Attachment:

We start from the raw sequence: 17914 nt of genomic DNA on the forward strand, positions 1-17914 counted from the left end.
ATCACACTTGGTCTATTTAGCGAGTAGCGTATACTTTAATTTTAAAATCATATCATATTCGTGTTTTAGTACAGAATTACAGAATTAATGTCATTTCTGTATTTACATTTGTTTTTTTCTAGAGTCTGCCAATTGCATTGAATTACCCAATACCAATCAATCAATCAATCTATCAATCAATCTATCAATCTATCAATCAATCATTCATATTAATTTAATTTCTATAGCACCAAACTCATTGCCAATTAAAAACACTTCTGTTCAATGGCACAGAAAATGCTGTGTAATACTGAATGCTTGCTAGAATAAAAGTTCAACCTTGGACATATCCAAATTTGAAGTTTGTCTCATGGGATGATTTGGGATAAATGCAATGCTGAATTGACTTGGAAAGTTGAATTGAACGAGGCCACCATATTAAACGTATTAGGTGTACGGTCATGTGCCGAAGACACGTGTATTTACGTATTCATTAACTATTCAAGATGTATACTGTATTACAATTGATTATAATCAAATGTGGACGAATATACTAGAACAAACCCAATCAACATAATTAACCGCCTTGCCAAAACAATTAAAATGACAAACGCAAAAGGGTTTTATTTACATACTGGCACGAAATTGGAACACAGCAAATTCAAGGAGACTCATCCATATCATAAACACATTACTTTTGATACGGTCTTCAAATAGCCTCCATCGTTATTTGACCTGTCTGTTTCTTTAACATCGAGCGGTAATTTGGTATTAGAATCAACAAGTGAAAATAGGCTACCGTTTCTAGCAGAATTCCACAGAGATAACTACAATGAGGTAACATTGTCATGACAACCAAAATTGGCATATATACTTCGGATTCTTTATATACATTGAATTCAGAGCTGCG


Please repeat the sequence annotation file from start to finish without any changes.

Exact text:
We start from the raw sequence: 17914 nt of genomic DNA on the forward strand, positions 1-17914 counted from the left end.
ATCACACTTGGTCTATTTAGCGAGTAGCGTATACTTTAATTTTAAAATCATATCATATTCGTGTTTTAGTACAGAATTACAGAATTAATGTCATTTCTGTATTTACATTTGTTTTTTTCTAGAGTCTGCCAATTGCATTGAATTACCCAATACCAATCAATCAATCAATCTATCAATCAATCTATCAATCTATCAATCAATCATTCATATTAATTTAATTTCTATAGCACCAAACTCATTGCCAATTAAAAACACTTCTGTTCAATGGCACAGAAAATGCTGTGTAATACTGAATGCTTGCTAGAATAAAAGTTCAACCTTGGACATATCCAAATTTGAAGTTTGTCTCATGGGATGATTTGGGATAAATGCAATGCTGAATTGACTTGGAAAGTTGAATTGAACGAGGCCACCATATTAAACGTATTAGGTGTACGGTCATGTGCCGAAGACACGTGTATTTACGTATTCATTAACTATTCAAGATGTATACTGTATTACAATTGATTATAATCAAATGTGGACGAATATACTAGAACAAACCCAATCAACATAATTAACCGCCTTGCCAAAACAATTAAAATGACAAACGCAAAAGGGTTTTATTTACATACTGGCACGAAATTGGAACACAGCAAATTCAAGGAGACTCATCCATATCATAAACACATTACTTTTGATACGGTCTTCAAATAGCCTCCATCGTTATTTGACCTGTCTGTTTCTTTAACATCGAGCGGTAATTTGGTATTAGAATCAACAAGTGAAAATAGGCTACCGTTTCTAGCAGAATTCCACAGAGATAACTACAATGAGGTAACATTGTCATGACAACCAAAATTGGCATATATACTTCGGATTCTTTATATACATTGAATTCAGAGCTGCG